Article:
Update – FMG China Fund
FMG (EU) China Fund B ISIN MT0000077512, 2014-12-19 to 2016-04-29, data source: Bloomberg.
We are pleased to report an outstanding performance in the FMG China Fund, which registered a YTD* gain of +3.4%, significantly outperforming the Shanghai composite benchmark which fell -16.8% during the same period. The outperformance is attributable to our approach of being invested with what believe are the 3 best managers playing the China A Share market as well as an important contribution from receiving the capital gains tax. Despite the increased volatility of the market over the past 18 months, we continue to believe that by sticking to a concentrated, handful number of managers, we are in a much better position to outperform the benchmarks.
Capital Gains Update – In April, following months of communication with each of manager, we are pleased to see that finally the Capital Gains Tax (CGT) provisions saga has been resolved. The underlying managers have settled with their biggest QFII providers and have therefore been able to write back the majority of CGT provisions they held back until then. This contributed immensely to the Fund’s YTD performance. Our strategy and decision to maximize our allocation to these managers has paid off immensely, as one can see from the Fund’s out performance.
Economic Update – Talk of hard landing is long gone and we are now finally seeing signs of life in the Chinese economy. Green shoots of very good data are finally filtering through the newswires and we can say with a certain degree of confidence that the efforts put in by the Chinese government are paying dividends. Fiscal and monetary measures, such as six rate cuts, significant increases in fiscal spending and policy support measures were compounded with a generally improved sentiment in the equity markets, as evidenced by a recovery in oil prices, a stabilization of EM FX, including the CNY, better than expected economic data and reduced geo-political tensions (Russia amongst others). We had always been critical of how the Chinese retail market was too harsh on the downside and too lethargic on the upside – the sell-off in August 2015 and in January 2016 are testament to that view. Whilst international media frenzies about a China hard-landing, we take the opposite view and are actually impressed by how the local Government engineered a slowdown by using a hawkish monetary policy, with the country still well on track to grow at a 6% – 7% p.a. The chart below is testament to the view of a softer, gradual slowdown rather than a hard landing which could send shock waves through the system.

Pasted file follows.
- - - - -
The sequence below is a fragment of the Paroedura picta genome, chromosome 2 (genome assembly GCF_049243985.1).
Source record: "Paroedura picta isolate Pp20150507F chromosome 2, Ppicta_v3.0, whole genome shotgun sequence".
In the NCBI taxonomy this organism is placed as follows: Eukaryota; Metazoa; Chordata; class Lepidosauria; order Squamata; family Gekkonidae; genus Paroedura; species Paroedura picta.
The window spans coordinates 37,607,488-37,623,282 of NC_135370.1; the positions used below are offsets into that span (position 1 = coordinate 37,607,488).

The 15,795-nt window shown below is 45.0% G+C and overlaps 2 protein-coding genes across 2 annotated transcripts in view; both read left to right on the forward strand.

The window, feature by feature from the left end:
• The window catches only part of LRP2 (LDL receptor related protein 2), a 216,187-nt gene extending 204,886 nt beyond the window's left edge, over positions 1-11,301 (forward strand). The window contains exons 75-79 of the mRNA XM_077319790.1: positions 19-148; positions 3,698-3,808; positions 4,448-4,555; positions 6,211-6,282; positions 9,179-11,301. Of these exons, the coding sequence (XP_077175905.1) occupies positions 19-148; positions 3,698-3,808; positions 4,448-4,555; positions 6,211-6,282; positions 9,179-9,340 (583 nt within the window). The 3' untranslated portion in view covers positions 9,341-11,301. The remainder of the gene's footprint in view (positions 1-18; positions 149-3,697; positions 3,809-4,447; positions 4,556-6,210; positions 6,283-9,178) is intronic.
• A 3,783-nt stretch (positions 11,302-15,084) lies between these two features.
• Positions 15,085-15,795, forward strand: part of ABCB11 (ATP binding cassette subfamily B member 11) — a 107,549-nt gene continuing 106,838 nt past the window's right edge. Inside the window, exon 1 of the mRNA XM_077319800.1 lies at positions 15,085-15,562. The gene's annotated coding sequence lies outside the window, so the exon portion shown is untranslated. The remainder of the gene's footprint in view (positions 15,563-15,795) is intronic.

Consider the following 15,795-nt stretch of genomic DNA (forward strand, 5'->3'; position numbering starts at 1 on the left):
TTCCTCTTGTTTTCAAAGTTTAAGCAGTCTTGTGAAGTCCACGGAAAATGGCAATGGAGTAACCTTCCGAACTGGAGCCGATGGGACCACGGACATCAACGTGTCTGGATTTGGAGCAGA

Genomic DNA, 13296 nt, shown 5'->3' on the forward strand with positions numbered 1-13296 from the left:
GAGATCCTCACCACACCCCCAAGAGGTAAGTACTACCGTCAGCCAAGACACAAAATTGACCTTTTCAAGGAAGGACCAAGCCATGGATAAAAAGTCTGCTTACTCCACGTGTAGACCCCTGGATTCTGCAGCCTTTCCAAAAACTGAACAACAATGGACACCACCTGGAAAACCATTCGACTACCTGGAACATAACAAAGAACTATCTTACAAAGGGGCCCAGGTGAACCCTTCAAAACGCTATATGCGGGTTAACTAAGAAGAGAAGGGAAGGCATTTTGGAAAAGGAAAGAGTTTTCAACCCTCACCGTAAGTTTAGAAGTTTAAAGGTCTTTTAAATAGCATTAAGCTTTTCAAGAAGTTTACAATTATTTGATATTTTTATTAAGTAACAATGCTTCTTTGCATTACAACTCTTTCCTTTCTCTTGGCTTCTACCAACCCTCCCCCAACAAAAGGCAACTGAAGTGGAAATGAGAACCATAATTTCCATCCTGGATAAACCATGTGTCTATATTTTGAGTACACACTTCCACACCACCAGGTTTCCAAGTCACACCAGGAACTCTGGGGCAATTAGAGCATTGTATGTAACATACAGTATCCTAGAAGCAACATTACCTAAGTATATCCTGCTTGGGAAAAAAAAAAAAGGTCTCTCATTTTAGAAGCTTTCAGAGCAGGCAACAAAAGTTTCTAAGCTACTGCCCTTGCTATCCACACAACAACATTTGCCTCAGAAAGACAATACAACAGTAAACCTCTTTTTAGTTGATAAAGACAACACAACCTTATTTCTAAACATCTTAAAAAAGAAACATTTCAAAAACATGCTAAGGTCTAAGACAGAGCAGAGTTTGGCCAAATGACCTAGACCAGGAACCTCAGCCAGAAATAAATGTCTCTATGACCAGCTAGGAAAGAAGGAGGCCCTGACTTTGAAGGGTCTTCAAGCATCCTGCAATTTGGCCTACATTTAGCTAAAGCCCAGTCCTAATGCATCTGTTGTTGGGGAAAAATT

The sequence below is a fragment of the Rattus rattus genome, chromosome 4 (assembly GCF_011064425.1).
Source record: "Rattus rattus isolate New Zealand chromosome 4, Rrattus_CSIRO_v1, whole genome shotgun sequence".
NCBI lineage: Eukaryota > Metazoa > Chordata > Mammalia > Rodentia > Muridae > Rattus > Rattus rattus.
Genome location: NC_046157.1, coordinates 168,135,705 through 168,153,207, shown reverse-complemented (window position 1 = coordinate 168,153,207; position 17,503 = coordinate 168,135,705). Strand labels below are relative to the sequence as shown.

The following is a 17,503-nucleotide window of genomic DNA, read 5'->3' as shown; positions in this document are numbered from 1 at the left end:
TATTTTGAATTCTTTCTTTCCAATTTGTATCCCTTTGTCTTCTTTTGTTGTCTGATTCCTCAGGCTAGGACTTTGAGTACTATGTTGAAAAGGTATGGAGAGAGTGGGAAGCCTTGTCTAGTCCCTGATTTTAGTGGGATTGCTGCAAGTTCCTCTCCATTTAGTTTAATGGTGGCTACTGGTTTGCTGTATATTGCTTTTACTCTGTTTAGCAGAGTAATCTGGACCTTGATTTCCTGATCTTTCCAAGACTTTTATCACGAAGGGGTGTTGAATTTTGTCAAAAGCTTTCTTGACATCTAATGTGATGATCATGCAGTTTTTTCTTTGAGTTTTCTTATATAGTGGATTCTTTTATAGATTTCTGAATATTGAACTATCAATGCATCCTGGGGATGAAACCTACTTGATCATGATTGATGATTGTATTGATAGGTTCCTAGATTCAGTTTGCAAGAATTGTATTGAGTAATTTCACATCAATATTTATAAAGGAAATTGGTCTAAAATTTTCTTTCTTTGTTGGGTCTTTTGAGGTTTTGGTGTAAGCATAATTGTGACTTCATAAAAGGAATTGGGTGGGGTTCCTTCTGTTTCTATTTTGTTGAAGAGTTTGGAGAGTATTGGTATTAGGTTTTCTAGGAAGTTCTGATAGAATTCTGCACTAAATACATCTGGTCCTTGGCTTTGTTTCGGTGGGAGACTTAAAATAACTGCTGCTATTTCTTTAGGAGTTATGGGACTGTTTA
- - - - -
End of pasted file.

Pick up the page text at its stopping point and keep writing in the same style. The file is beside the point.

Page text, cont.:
China’s “Hard Landing” Visualized
China GDP Constant Price YoY 2001-03-31 to 2016-03-31, data source: Bloomberg.
Market Update – We believe the market is underestimating the sheer force of a China rally and we are convinced that the market is currently undervalued. Excluding the massive stimulus launched by the local Government was underestimated by the analysts’ estimates, as evidenced by recent upticks in the CITI China Economic Surprise Index. However, unlike previous trends, the market reaction has been muted and not followed the trend. Absent any sentiment shocks such as the margin retail lending bubble, the IPO process or the circuit breaker debacle, this is a case of mispricing and are therefore extremely bullish in this regard.
CITI Surprise Index – China & Shanghai Composite Index 2014-12-31 to 2016-04-07, data source: Bloomberg.
Future Catalysts and Concerns – Some concerns arise from any sharp movement in the CNY that could destabilize investor sentiment. Also, a huge amount of local corporate debt will come due in the next 2-3 years which could put some companies under pressure, although the lower refinancing rates will act as a cushion. This may result in a blip in default rates. However, the story is looking rosier than ever. Apart from the above economic and market triggers, 2 more catalyst exist, namely:
- The government will allow the provincial pension funds to invest in the stock market with a maximum allocation of 30%. The management of the equity portion is to be handled by the National Social Security Fund. This policy, put on ice from last summer, implies that local pension monies will finally be allowed to enter China’s stock market, adding $90bn to the A-Share market.
- The second catalyst is the long-awaited inclusion of China in the MSCI Index. MSCI will meet this summer to make what is expected to be an announcement which will pave the way for China’s inclusion. Market watchers expect that this summer will mark the first actual movement by MSCI. The scale of the inclusion is being debated but it is a serious tail-wind.
The FMG China Fund offers investors direct access to mainland Chinese equities, thus differentiating itself from Greater Chinese equity funds having only exposure to Hong Kong ‘H’ shares. The investment objective of the FMG China Fund is to achieve long term capital appreciation utilizing a multi manager approach. These assets comprise mainly a portfolio of equity securities. The fund is well diversified geographically within China and industry sectors.